Literary Fiction Debuts, May 2022, Pt. 3 | Prepub Alert

Literary authors to watch. 

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Baker, Peter C. Planes. Knopf. May 2022. 256p. ISBN 9780593320273. $27.Downloadable. LITERARY

Amira lives in Rome, where she spends her days trying to read the heavily redacted letters her husband sends from the Moroccan black site where he is imprisoned. Mel lives in suburban North Carolina, where she tries to get her conservative neighbors to support her far-reaching school board initiatives. Their stories come together when Mel discovers that a local charter airline is a CIA front serving various facilities, including the one holding Amira’s husband. Baker’s fiction and nonfiction pieces have appeared in multiple venues.

Birnbaum, Daniel. Dr. B. Harper. May 2022. 256p. tr. from Swedish by Deborah Bragan-Turner. ISBN 9780062939814. $27.99. LITERARY

A German Jewish journalist based in Warsaw, Immanuel Birnbaum escapes to Stockholm when Hitler comes to power in 1933 and works for a German publisher whose offices there were set up to evade German censorship. He also writes for a liberal paper under the name Dr. B., and soon he is involved with British intelligence agents. Then the post office finds a letter written in invisible ink, and everyone wonders whether Dr. B. himself tipped them off. But why? The former director of Stockholm’s Museum of Modern Art, Birnbaum draws on his grandfather’s life to tell this story. With a 25,000-copy first printing.

Brewer, William. The Red Arrow. Knopf. May 2022. 272p. ISBN 9780593320129. $26. Downloadable. LITERARY

Facing artistic failure, piled-up debt, marital woes, and a pervasive sense of dread, a young writer hopes to move forward by agreeing to ghostwrite a famous physicist’s memoir, but things get even worse when the physicist disappears. Then our hapless protagonist undertakes an experimental psychedelic treatment and finds his life flooded with joy, as past and present suddenly crisscross. A study of time, memory, and art from former Stegner fellow Brewer, whose I Know Your Kind was a National Poetry Series winner.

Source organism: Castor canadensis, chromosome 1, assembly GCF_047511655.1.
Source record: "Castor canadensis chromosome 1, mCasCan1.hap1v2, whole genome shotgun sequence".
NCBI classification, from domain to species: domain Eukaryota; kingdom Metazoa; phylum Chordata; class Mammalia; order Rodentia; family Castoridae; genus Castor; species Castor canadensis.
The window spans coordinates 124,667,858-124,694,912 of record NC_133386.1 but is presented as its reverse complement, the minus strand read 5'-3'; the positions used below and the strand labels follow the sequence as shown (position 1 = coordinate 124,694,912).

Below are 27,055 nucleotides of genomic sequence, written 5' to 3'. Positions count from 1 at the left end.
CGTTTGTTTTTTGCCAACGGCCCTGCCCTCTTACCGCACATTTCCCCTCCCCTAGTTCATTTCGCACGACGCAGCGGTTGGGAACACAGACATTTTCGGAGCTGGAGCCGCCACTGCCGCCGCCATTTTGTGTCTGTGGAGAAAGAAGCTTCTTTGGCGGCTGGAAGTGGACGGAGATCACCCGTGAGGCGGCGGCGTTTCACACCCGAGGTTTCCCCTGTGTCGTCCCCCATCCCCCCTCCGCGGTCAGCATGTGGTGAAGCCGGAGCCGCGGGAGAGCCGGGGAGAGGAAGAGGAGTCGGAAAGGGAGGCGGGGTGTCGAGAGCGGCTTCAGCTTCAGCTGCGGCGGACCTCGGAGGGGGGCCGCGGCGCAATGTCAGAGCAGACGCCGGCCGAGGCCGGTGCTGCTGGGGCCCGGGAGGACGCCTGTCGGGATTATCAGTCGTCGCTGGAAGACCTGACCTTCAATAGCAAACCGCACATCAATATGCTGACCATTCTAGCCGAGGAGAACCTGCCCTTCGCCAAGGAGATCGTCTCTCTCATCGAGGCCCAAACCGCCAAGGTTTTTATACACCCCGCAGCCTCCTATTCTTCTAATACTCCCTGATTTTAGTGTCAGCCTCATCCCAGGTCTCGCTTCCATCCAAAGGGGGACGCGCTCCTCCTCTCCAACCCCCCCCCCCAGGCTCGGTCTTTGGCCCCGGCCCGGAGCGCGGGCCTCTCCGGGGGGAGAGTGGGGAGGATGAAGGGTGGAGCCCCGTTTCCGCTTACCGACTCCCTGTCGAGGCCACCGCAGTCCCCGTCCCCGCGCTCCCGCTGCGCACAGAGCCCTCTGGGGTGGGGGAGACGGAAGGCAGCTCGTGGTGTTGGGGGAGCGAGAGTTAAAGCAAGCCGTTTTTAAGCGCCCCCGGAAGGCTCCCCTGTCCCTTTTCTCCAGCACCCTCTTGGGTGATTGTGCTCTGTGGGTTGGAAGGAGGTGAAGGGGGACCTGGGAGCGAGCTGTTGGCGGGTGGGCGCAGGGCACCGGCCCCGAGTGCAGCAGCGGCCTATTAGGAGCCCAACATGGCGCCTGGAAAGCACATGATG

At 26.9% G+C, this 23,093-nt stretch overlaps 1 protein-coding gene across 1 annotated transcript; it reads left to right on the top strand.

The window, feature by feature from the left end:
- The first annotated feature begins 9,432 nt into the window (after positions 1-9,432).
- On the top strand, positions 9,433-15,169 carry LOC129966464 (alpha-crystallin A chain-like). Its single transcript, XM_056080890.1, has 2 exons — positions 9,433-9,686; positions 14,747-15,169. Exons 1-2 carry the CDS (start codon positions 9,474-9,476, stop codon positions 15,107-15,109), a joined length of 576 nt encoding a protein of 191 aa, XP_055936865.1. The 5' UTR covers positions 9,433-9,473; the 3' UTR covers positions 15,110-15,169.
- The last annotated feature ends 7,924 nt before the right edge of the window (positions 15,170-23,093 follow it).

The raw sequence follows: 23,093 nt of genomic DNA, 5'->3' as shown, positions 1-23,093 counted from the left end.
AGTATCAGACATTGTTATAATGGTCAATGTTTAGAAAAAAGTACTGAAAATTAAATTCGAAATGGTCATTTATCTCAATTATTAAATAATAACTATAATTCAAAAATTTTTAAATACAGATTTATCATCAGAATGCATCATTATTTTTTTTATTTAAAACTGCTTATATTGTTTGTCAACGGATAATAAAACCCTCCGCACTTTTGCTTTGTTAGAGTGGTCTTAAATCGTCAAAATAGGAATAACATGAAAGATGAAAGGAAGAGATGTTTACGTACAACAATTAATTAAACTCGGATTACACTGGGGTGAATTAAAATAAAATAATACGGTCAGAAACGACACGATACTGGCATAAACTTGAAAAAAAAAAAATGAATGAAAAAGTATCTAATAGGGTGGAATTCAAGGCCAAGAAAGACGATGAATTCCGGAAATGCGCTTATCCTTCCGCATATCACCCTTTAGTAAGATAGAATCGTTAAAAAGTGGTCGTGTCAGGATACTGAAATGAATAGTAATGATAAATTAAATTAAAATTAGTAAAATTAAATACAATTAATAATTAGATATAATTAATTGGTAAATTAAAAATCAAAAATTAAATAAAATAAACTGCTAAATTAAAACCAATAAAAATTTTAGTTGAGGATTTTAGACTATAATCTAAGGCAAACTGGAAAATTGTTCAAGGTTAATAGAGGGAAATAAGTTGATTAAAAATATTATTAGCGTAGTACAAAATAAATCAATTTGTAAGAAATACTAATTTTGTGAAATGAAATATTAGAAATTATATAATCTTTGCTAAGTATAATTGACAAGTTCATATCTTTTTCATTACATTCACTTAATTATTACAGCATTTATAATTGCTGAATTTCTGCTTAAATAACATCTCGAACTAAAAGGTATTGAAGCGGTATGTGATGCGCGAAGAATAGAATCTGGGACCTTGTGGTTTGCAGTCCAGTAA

Ishola-Ayodeji, Abi. Patience Is a Subtle Thief. HarperVia. May 2022. 384p. ISBN 9780063116917. $27.99. LITERARY

In 1990s Nigeria, Patience Adewale, eldest daughter of Chief Kolade Adewale, feels lost and unloved, wondering why her mother was banished long ago from the family compound. Her search for the truth begins bearing fruit when she attends university in Lagos and reconnects with cousin Kash, but her getting drawn into his petty thievery presents its own problems. From multimedia journalist Ishola-Ayodeji.

Lama, Tsering Yangzom. We Measure the Earth with Our Bodies. Bloomsbury. May 2022. 368p. ISBN 9781635576412. $26. LITERARY

When China invades Tibet in 1959, sisters Lhamo and Tenkyi survive the arduous journey to a refugee camp in Nepal, but their parents do not. Struggling to rebuild their lives, the sisters are heartened when another refugee comes bearing the statue of a nameless saint said to appear in times of need. Decades later, Lhamo’s Toronto-based daughter Dolma discovers the statue in a collector’s vault and determines to reclaim it for her family and community. With a 50,000-copy first printing.

Mottley, Leila. Nightcrawling. Knopf. May 2022. 288p. ISBN 9780593318935. $27. lrg. prnt. LITERARY

Black teenagers Kiara and brother Marcus live alone in a grubby East Oakland apartment, having dropped out of high school when their family imploded. Marcus aspires to rap stardom, while Kiara scrambles to find paying work to support them and the abandoned nine-year-old who lives next door. When she reluctantly turns to streetwalking, she ends up as a key witness in a scandal involving the Oakland Police Department’s exploitation of young sex workers. Echoing a real-life 2015 case; 19-year-old Mottley was the 2018 Oakland Youth Poet Laureate, and her first short story, “Juneteenth Babies,” appeared in Oprah Daily.

Van Pelt, Shelby. Remarkably Bright Creatures. Ecco. May 2022. 368p. ISBN 9780063204157. $27.99. lrg. prnt. LITERARY

Recently widowed Tova Sullivan copes with her grief by taking a job at the Sowell Bay Aquarium, where she works the night shift and befriends a giant Pacific octopus named Marcellus. Marcellus has little use for humans, but he likes Tova and wants to help her. Thirty years ago, her son disappeared on a boat somewhere in the Puget Sound, and Marcellus thinks he can figure out what happened. Another Octopus Teacher! The 200,000-copy first printing speaks volumes.

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Barbara Hoffert

Barbara Hoffert (, @BarbaraHoffert on Twitter) is Editor, LJ Prepub Alert; winner of ALA's Louis Shores Award for reviewing; and past president, awards chair, and treasurer of the National Book Critics Circle, which awarded her its inaugural Service Award in 2023.

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